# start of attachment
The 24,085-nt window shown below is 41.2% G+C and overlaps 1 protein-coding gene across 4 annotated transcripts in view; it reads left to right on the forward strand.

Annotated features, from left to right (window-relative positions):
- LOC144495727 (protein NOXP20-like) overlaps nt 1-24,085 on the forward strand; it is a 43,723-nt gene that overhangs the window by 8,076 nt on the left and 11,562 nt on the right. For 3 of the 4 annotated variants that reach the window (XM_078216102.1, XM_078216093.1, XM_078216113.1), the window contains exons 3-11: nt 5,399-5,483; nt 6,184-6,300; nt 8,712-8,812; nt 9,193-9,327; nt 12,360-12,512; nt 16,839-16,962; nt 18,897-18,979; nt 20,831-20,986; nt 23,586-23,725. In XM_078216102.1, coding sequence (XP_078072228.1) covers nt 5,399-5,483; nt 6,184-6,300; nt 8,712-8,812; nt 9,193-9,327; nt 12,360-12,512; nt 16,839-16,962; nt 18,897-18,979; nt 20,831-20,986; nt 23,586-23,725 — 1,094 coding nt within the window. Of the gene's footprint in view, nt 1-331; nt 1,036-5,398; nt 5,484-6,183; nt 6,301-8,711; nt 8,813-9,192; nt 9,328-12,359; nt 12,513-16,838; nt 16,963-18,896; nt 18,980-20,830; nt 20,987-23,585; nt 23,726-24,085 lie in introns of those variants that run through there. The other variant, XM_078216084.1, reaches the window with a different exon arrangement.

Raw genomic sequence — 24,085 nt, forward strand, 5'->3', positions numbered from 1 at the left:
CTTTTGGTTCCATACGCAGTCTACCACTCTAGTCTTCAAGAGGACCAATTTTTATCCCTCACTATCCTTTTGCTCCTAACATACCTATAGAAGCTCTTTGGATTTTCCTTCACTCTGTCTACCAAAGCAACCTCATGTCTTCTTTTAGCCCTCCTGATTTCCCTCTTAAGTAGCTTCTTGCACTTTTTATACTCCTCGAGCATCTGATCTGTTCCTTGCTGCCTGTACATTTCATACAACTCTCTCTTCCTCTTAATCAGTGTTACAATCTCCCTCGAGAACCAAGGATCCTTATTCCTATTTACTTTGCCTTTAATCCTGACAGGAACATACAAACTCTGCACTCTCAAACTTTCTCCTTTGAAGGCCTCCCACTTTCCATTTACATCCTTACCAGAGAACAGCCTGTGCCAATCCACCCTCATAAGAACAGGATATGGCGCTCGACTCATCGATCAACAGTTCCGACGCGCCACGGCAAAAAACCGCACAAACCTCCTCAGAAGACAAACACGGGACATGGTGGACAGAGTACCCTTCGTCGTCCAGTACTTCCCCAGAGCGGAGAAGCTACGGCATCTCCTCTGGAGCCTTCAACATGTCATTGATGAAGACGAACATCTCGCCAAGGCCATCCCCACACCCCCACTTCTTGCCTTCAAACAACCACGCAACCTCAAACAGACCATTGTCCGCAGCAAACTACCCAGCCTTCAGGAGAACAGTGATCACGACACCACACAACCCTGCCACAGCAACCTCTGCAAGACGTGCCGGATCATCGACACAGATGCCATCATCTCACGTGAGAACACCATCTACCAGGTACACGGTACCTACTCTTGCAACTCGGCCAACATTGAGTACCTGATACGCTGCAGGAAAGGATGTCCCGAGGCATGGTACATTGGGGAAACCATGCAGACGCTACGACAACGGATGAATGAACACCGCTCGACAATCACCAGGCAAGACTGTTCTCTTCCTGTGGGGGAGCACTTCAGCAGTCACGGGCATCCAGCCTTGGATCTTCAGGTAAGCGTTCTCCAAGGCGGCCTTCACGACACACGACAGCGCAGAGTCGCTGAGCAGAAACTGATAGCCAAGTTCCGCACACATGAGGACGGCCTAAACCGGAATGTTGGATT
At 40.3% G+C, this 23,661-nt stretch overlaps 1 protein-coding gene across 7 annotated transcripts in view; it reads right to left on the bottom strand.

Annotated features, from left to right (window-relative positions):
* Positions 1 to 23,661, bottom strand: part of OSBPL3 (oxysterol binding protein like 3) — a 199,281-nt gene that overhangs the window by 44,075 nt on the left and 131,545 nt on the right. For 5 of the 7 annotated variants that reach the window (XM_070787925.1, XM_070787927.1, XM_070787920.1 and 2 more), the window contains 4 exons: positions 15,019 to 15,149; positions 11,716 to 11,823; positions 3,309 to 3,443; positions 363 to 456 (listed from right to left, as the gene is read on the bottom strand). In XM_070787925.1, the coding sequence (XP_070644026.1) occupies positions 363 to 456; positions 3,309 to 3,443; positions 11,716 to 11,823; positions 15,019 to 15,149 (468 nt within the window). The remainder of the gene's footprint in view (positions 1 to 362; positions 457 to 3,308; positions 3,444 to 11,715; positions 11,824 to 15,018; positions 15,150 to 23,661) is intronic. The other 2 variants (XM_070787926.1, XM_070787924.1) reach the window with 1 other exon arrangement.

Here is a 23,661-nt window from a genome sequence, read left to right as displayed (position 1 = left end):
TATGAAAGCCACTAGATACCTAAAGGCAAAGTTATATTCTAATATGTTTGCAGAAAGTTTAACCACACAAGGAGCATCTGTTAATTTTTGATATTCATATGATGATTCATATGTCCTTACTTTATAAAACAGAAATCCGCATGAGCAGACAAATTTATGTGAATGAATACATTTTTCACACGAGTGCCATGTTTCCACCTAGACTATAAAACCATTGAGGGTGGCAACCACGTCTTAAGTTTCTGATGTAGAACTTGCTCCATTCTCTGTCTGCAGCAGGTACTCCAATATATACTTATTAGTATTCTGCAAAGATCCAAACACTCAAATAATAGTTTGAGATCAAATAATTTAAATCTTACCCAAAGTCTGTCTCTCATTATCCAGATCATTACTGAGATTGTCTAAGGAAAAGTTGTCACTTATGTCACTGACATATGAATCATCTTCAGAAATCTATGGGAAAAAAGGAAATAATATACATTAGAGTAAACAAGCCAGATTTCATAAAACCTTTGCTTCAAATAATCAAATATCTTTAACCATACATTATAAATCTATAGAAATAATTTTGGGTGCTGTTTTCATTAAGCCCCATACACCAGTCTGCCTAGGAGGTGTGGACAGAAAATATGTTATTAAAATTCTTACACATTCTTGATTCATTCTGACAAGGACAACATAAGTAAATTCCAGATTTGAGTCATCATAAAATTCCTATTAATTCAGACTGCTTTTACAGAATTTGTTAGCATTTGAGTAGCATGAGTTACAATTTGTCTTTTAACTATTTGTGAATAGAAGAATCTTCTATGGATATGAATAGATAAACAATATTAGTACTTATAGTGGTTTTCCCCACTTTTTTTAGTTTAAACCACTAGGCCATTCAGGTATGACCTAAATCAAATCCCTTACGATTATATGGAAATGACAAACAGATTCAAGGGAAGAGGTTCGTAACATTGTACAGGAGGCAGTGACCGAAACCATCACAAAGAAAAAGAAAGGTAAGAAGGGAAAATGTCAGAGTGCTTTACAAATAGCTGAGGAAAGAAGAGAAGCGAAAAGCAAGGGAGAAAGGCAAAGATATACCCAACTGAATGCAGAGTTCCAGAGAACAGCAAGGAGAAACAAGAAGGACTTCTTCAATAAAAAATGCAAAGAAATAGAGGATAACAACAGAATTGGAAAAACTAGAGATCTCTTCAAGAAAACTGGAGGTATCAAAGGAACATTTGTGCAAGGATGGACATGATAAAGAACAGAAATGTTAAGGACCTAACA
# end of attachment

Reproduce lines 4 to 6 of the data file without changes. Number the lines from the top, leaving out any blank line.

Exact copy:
Raw genomic sequence — 24,085 nt, forward strand, 5'->3', positions numbered from 1 at the left:
CTTTTGGTTCCATACGCAGTCTACCACTCTAGTCTTCAAGAGGACCAATTTTTATCCCTCACTATCCTTTTGCTCCTAACATACCTATAGAAGCTCTTTGGATTTTCCTTCACTCTGTCTACCAAAGCAACCTCATGTCTTCTTTTAGCCCTCCTGATTTCCCTCTTAAGTAGCTTCTTGCACTTTTTATACTCCTCGAGCATCTGATCTGTTCCTTGCTGCCTGTACATTTCATACAACTCTCTCTTCCTCTTAATCAGTGTTACAATCTCCCTCGAGAACCAAGGATCCTTATTCCTATTTACTTTGCCTTTAATCCTGACAGGAACATACAAACTCTGCACTCTCAAACTTTCTCCTTTGAAGGCCTCCCACTTTCCATTTACATCCTTACCAGAGAACAGCCTGTGCCAATCCACCCTCATAAGAACAGGATATGGCGCTCGACTCATCGATCAACAGTTCCGACGCGCCACGGCAAAAAACCGCACAAACCTCCTCAGAAGACAAACACGGGACATGGTGGACAGAGTACCCTTCGTCGTCCAGTACTTCCCCAGAGCGGAGAAGCTACGGCATCTCCTCTGGAGCCTTCAACATGTCATTGATGAAGACGAACATCTCGCCAAGGCCATCCCCACACCCCCACTTCTTGCCTTCAAACAACCACGCAACCTCAAACAGACCATTGTCCGCAGCAAACTACCCAGCCTTCAGGAGAACAGTGATCACGACACCACACAACCCTGCCACAGCAACCTCTGCAAGACGTGCCGGATCATCGACACAGATGCCATCATCTCACGTGAGAACACCATCTACCAGGTACACGGTACCTACTCTTGCAACTCGGCCAACATTGAGTACCTGATACGCTGCAGGAAAGGATGTCCCGAGGCATGGTACATTGGGGAAACCATGCAGACGCTACGACAACGGATGAATGAACACCGCTCGACAATCACCAGGCAAGACTGTTCTCTTCCTGTGGGGGAGCACTTCAGCAGTCACGGGCATCCAGCCTTGGATCTTCAGGTAAGCGTTCTCCAAGGCGGCCTTCACGACACACGACAGCGCAGAGTCGCTGAGCAGAAACTGATAGCCAAGTTCCGCACACATGAGGACGGCCTAAACCGGAATGTTGGATT
At 40.3% G+C, this 23,661-nt stretch overlaps 1 protein-coding gene across 7 annotated transcripts in view; it reads right to left on the bottom strand.